Based on our findings, Northern Ireland has been crowned the most well-rested region, followed by Greater London and the South West. Meanwhile, the North West, the East of England and Wales are the least well-rested.
The North West are the biggest nap takers, which could explain why they are the least well-rested region, don’t feel as though they get enough sleep at night or feel well rested in the morning.
People in Scotland, which ranked fifth, seem to have their sleep most affected by anxiety, while people in the West Midlands dream most vividly.
When it comes to winding down at night, we all have our own techniques to help us relax. Those living in the South East rely on drinking a hot drink to help them get ready for a night’s slumber, while people in Yorkshire and the Humber focus on their night-time skincare routine to help them relax before bed.
Read on to find out more about the nation’s sleeping habits…
Bedtimes and waking-up times vary from one person to the next, and different circumstances can affect how consistent we’re able to be in our sleeping routine – more so now than ever.
Based on the average bedtime and waking time now compared to three months ago, people in the West Midlands have seen the biggest increase in time spent snoozing per night, on average achieving an incredible 1 hr 21 mins more beauty sleep every night.
People in the East of England and Yorkshire and the Humber are also getting significantly more sleep, with an average of 52 mins and 44 mins more respectively. This is interesting to note since both regions ranked low for feeling well-rested in the morning but ranked high for experiencing anxiety before they go to bed.
It’s also good to see that some Brits are enjoying a lie in, with most people now waking up between 7-8am compared to three months ago when most people were waking up between 6-7am. However, that doesn’t necessarily mean more hours of sleep since the average bedtime has moved from 10-11pm to midnight or later.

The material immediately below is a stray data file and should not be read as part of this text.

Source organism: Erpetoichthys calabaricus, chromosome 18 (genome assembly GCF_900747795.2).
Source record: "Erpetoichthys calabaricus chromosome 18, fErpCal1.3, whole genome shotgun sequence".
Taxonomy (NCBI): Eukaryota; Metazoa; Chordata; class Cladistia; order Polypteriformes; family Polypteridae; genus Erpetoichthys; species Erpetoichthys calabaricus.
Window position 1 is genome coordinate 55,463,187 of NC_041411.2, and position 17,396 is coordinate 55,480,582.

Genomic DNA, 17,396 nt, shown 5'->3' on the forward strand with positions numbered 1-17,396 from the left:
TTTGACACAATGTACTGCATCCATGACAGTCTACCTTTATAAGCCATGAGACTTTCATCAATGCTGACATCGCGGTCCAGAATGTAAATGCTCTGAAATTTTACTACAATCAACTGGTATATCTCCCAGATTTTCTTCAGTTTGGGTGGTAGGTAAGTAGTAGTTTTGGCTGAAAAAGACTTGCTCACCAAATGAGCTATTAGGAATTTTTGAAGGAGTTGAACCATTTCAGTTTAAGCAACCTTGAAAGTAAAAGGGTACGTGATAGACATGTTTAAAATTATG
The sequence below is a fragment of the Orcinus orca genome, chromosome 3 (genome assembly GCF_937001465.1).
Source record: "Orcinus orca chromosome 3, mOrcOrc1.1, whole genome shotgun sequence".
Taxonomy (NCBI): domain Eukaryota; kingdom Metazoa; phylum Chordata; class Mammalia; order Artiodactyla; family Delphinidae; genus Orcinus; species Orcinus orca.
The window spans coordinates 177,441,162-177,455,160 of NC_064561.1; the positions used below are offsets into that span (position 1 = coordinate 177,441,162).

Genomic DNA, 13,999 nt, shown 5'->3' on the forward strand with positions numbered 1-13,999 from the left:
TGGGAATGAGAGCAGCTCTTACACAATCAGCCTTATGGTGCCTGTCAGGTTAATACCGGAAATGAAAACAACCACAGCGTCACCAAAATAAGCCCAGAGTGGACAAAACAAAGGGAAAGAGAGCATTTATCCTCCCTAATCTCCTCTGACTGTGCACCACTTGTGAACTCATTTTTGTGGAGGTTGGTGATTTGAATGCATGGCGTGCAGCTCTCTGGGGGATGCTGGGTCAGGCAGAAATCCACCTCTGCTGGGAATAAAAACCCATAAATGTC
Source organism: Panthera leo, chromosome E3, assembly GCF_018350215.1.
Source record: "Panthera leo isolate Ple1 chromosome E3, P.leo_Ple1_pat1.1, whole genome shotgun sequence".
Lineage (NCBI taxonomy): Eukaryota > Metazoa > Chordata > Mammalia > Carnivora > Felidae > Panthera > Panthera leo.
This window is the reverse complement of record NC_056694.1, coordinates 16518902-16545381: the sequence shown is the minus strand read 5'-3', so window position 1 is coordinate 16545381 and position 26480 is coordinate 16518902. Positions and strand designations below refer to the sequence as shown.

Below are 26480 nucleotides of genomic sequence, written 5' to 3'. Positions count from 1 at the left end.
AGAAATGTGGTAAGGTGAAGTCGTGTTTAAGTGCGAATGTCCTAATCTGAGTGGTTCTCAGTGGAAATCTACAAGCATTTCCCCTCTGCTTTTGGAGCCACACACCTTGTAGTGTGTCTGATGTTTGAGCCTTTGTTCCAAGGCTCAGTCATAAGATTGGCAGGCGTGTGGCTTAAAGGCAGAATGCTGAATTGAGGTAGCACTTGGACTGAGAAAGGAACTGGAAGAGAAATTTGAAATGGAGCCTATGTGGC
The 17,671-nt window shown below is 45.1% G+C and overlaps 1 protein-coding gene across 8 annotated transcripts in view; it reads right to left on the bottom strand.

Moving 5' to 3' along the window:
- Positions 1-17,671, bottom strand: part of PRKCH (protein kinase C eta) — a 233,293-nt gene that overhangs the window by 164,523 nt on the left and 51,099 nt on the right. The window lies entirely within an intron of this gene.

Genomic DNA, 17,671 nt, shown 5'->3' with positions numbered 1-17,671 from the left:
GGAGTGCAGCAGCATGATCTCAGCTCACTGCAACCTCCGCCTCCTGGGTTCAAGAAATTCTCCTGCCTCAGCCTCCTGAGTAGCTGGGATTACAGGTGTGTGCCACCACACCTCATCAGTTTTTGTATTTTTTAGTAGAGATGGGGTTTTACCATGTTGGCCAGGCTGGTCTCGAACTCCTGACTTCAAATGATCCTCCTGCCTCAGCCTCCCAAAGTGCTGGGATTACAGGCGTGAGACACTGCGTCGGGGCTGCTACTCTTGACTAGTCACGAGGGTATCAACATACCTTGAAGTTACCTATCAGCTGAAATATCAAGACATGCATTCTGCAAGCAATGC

This is true for some regions who are now getting less sleep than three months ago. Specifically, Northern Ireland has seen the biggest decrease in time slept per night, with residents getting almost half an hour less sleep than earlier in the year. Those in the North West and the East Midlands have also been getting less sleep, but just 14 mins and 7 mins less respectively.
We all experience nights where we struggle to sleep, but what exactly is it that’s keeping us up?
For more than a third of Brits, anxiety and uncertainty are the biggest culprits for stopping us catching our zzz’s at night, which is something to note given the uncertain times we find ourselves in.
It seems that women we surveyed are particularly affected by anxiety and uncertainty, with 48% citing it as a cause of restless nights compared to just 29% of male respondents. Yorkshire and the Humber, Scotland and Northern Ireland are the top three regions that stated they experience this.
The second reason for keeping the UK awake is stress, meaning that over 68% of the people we surveyed struggle to sleep due to either stress or anxiety. Greater London is the region most affected by stress, with 38% of people citing this as a reason for losing sleep. Interestingly, in Manchester and Southampton only 7% of people say stress impacts them at night.
Curiously, it’s younger people who are more likely to be kept awake at night because of stress, with 38% of 25-34 year olds and 36% of 18-24 year olds stating that stress affects their sleep patterns. This compares to only 22% of Brits aged 55+ experiencing a lack of sleep due to stress.
It seems there’s nothing like a good book or listening to relaxing music to help send us to sleep, with almost a third of people using these methods to wind down before bed. The North West is the region that’s most into reading or listening to music before bed, followed by the South East and the East of England.